Coins – Objective Witnesses of History! By them you can judge the wealth of the state, economic relations, wars, victories and defeats …
A long time ago, a very long time ago, the original form of the coin attracted some inquisitive person. He not only examined it from all sides, but also carefully put it in a box, and maybe a jug or a casket. And he did it not for the value of the coin, but because of a sudden interest in it, to an unusual or artfully made image.
History did not preserve his name, but he undoubtedly lived a long time ago, before our era, when intensive exchange and trade in the Mediterranean basin and other foci of world culture made it possible to see how small the exchange equivalents are different – coins in different cities and states. This should be especially attributed to ancient society, where, due to early class stratification, considerable money was transferred into the hands of the slave-owning nobility, and thanks to wealth, it received a lot of free time. The art of ancient Rome and Greece left many thousands of original, not similar to each other coins.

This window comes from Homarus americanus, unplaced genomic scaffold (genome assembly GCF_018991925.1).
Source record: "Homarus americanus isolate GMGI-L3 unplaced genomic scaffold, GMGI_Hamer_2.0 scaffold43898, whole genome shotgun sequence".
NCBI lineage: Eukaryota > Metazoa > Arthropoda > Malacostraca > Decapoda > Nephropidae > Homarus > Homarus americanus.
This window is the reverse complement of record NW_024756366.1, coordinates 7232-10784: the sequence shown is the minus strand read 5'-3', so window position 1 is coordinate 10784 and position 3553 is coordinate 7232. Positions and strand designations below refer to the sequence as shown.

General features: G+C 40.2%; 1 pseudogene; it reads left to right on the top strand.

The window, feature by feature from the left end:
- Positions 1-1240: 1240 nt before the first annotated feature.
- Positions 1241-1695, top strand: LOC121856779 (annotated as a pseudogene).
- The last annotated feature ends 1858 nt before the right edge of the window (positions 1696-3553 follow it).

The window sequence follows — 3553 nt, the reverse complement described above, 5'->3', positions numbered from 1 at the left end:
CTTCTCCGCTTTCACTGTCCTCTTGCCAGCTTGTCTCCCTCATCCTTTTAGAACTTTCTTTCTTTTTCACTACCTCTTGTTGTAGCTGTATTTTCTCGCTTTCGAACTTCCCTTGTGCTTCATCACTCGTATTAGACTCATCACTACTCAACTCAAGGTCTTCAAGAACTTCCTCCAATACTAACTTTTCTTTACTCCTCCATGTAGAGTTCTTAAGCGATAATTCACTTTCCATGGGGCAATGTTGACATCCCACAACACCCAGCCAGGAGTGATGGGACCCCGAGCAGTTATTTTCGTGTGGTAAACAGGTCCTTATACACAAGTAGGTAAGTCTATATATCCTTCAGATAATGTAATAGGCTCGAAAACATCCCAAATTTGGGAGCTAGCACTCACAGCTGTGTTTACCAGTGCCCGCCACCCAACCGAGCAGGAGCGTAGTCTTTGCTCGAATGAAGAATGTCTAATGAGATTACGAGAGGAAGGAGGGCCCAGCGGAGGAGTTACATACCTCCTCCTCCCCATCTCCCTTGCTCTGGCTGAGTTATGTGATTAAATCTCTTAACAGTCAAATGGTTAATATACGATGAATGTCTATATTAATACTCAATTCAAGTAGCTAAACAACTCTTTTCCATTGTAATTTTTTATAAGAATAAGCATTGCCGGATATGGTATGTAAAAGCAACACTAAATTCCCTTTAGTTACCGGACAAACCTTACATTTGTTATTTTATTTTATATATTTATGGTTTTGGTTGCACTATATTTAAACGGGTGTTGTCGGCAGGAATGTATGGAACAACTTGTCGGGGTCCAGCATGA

In 1965, a museum in the Hungarian city of Debrecen received as a “gift” from an unknown ancient coin collector 273 silver Roman coins. It was not a treasure, but a carefully selected collection that has passed thousands of years to tell about the noble passion of an unknown collector.
In the hoards, as a rule, find a lot of coins of the same period, year, image. Here we are dealing with a selection of coins over the years, covering a considerable period of time.
Eyewitness accounts of how the Roman emperor Augustus, wanting to encourage those close to him, handed out in ceremonial cases various ancient and foreign coins, remained. It would hardly have made any special sense if the collection of coins among the Roman nobility was not common.
At the beginning of the Renaissance, when the Italian masters resurrected the skilful minting of coins according to ancient samples, collectors reappeared in Italy. The famous poet Petrarch was the owner of a very large collection of coins, part of which he presented to Emperor Charles I.
In the XVI century, Cardinal Martikusi collected about 1000 antique gold coins. The prince’s house d’Este possessed a famous numismatic collection. In Basel, Amerbach, Professor Iselin, were collecting coins.

Crusader coins (ca. 1095-1523)
It is unlikely that there will be events that have had such a strong influence on the social and cultural development of the medieval world from the 11th to the…

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European coins and medals (XVI-XXI century)
New time in numismatics begins in Europe around 1500 in the lands of the Habsburgs. In 1486, by order of the Archduke Sigismund (1439-1490), the Tyrolean guldengros was minted. It…

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On the fate of coin stamps of the St. Petersburg Mint
Mikhail Ivanovich Smirnov, the archivist of the St. Petersburg Mint, published an interesting article in the 6th issue of the Old Coin: “The Mints Cabinet and the Museum of the…